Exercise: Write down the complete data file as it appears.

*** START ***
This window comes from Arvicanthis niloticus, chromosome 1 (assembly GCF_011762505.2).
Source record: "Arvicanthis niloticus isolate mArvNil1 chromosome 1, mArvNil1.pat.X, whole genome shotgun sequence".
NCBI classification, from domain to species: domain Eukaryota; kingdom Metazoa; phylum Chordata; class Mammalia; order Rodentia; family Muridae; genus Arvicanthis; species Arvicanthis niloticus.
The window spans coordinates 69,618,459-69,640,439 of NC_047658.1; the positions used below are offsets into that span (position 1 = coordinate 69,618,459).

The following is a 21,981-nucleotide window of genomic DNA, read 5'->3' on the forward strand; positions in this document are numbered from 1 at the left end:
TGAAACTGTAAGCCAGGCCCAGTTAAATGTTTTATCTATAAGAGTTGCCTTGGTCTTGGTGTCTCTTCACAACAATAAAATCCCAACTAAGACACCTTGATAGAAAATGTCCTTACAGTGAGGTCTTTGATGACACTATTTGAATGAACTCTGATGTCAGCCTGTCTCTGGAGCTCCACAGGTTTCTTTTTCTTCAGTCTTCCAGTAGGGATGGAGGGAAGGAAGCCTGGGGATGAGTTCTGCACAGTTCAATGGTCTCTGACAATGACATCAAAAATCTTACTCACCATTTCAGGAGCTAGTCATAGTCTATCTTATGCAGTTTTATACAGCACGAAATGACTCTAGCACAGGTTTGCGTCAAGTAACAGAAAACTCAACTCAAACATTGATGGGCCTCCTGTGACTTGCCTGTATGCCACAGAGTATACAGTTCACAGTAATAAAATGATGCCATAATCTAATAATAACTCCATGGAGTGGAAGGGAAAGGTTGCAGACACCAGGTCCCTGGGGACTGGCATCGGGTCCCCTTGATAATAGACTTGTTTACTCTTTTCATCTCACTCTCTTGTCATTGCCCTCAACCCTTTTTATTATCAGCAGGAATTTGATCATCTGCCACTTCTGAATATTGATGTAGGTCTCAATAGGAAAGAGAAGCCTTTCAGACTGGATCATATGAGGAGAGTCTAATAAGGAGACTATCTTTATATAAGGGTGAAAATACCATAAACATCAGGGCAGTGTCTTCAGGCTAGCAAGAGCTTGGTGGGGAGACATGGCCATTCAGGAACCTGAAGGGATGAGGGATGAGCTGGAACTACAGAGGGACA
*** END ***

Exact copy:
This window comes from Arvicanthis niloticus, chromosome 1 (assembly GCF_011762505.2).
Source record: "Arvicanthis niloticus isolate mArvNil1 chromosome 1, mArvNil1.pat.X, whole genome shotgun sequence".
NCBI classification, from domain to species: domain Eukaryota; kingdom Metazoa; phylum Chordata; class Mammalia; order Rodentia; family Muridae; genus Arvicanthis; species Arvicanthis niloticus.
The window spans coordinates 69,618,459-69,640,439 of NC_047658.1; the positions used below are offsets into that span (position 1 = coordinate 69,618,459).

The following is a 21,981-nucleotide window of genomic DNA, read 5'->3' on the forward strand; positions in this document are numbered from 1 at the left end:
TGAAACTGTAAGCCAGGCCCAGTTAAATGTTTTATCTATAAGAGTTGCCTTGGTCTTGGTGTCTCTTCACAACAATAAAATCCCAACTAAGACACCTTGATAGAAAATGTCCTTACAGTGAGGTCTTTGATGACACTATTTGAATGAACTCTGATGTCAGCCTGTCTCTGGAGCTCCACAGGTTTCTTTTTCTTCAGTCTTCCAGTAGGGATGGAGGGAAGGAAGCCTGGGGATGAGTTCTGCACAGTTCAATGGTCTCTGACAATGACATCAAAAATCTTACTCACCATTTCAGGAGCTAGTCATAGTCTATCTTATGCAGTTTTATACAGCACGAAATGACTCTAGCACAGGTTTGCGTCAAGTAACAGAAAACTCAACTCAAACATTGATGGGCCTCCTGTGACTTGCCTGTATGCCACAGAGTATACAGTTCACAGTAATAAAATGATGCCATAATCTAATAATAACTCCATGGAGTGGAAGGGAAAGGTTGCAGACACCAGGTCCCTGGGGACTGGCATCGGGTCCCCTTGATAATAGACTTGTTTACTCTTTTCATCTCACTCTCTTGTCATTGCCCTCAACCCTTTTTATTATCAGCAGGAATTTGATCATCTGCCACTTCTGAATATTGATGTAGGTCTCAATAGGAAAGAGAAGCCTTTCAGACTGGATCATATGAGGAGAGTCTAATAAGGAGACTATCTTTATATAAGGGTGAAAATACCATAAACATCAGGGCAGTGTCTTCAGGCTAGCAAGAGCTTGGTGGGGAGACATGGCCATTCAGGAACCTGAAGGGATGAGGGATGAGCTGGAACTACAGAGGGACA